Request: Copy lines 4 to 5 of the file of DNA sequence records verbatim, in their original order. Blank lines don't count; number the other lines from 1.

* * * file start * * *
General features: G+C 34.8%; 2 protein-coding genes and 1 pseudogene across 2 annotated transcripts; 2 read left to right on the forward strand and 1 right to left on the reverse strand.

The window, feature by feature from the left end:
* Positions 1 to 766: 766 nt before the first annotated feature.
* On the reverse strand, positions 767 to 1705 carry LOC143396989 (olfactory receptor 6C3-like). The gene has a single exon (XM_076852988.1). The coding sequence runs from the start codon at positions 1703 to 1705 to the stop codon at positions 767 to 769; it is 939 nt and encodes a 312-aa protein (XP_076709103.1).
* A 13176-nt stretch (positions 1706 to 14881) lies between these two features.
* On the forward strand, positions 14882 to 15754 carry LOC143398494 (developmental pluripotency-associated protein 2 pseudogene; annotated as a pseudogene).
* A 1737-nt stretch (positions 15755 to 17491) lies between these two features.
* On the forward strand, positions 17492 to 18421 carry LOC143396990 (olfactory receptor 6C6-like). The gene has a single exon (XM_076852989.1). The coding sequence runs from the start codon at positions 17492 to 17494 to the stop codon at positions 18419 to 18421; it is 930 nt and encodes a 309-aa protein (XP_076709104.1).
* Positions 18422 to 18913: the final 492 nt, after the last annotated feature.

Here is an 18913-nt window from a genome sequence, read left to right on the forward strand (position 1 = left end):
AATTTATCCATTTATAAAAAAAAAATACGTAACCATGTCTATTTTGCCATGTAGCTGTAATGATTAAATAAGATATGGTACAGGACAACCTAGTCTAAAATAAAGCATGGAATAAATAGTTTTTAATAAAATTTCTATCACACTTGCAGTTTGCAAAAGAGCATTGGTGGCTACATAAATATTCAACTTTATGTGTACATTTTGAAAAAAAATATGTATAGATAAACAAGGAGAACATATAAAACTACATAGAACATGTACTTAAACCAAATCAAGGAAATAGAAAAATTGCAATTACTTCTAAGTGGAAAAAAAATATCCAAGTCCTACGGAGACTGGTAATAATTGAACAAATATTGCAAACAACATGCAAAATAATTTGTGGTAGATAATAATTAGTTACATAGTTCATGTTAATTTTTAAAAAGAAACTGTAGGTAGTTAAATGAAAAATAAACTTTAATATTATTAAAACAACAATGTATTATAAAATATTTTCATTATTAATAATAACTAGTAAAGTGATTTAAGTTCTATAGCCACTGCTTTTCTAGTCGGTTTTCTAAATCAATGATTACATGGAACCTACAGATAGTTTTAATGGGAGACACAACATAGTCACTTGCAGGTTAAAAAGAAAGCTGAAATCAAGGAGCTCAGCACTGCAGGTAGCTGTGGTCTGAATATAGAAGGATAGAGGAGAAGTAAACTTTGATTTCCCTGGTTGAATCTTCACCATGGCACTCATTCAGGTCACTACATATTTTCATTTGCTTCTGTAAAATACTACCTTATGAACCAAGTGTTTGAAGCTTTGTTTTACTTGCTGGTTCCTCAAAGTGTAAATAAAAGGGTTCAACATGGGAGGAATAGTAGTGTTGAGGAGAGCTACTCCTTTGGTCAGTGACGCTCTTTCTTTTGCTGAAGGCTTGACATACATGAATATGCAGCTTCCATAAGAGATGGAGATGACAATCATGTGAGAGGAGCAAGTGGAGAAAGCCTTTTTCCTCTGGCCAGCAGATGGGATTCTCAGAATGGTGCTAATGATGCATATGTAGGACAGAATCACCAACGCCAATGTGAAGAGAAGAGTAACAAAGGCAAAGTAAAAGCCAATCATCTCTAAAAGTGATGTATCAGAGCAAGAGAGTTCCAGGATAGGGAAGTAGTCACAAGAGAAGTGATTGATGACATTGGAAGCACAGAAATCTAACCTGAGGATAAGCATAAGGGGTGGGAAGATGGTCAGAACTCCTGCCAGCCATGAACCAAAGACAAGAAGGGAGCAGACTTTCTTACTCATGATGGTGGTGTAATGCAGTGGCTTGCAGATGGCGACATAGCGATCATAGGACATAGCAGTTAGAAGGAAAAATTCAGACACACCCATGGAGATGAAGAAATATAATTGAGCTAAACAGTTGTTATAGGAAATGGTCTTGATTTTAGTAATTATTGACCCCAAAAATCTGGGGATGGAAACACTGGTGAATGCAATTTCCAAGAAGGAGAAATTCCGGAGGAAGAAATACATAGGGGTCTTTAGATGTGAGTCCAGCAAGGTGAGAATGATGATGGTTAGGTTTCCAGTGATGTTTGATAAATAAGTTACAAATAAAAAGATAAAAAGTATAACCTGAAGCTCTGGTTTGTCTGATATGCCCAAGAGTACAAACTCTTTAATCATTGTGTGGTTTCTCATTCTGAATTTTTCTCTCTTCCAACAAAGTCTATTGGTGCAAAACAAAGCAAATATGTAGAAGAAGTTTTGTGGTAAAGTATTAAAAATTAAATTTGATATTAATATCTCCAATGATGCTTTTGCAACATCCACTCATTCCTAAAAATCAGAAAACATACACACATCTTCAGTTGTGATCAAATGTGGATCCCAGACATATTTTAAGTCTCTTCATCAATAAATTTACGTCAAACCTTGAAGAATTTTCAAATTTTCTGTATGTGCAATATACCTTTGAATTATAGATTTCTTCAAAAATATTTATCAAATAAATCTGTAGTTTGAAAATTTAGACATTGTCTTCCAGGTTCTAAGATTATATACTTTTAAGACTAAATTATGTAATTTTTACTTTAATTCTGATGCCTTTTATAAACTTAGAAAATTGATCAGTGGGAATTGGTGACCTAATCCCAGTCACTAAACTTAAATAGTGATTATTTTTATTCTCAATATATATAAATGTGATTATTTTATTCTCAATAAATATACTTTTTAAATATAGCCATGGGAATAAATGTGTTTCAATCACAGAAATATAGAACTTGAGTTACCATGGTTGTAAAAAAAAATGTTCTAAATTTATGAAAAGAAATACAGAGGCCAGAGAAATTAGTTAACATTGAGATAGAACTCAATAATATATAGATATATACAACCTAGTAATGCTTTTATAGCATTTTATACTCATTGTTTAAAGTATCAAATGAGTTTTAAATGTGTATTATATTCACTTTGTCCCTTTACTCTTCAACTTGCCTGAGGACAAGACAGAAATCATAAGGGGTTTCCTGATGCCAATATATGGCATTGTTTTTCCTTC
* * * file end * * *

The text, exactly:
* On the reverse strand, positions 767 to 1705 carry LOC143396989 (olfactory receptor 6C3-like). The gene has a single exon (XM_076852988.1). The coding sequence runs from the start codon at positions 1703 to 1705 to the stop codon at positions 767 to 769; it is 939 nt and encodes a 312-aa protein (XP_076709103.1).
* A 13176-nt stretch (positions 1706 to 14881) lies between these two features.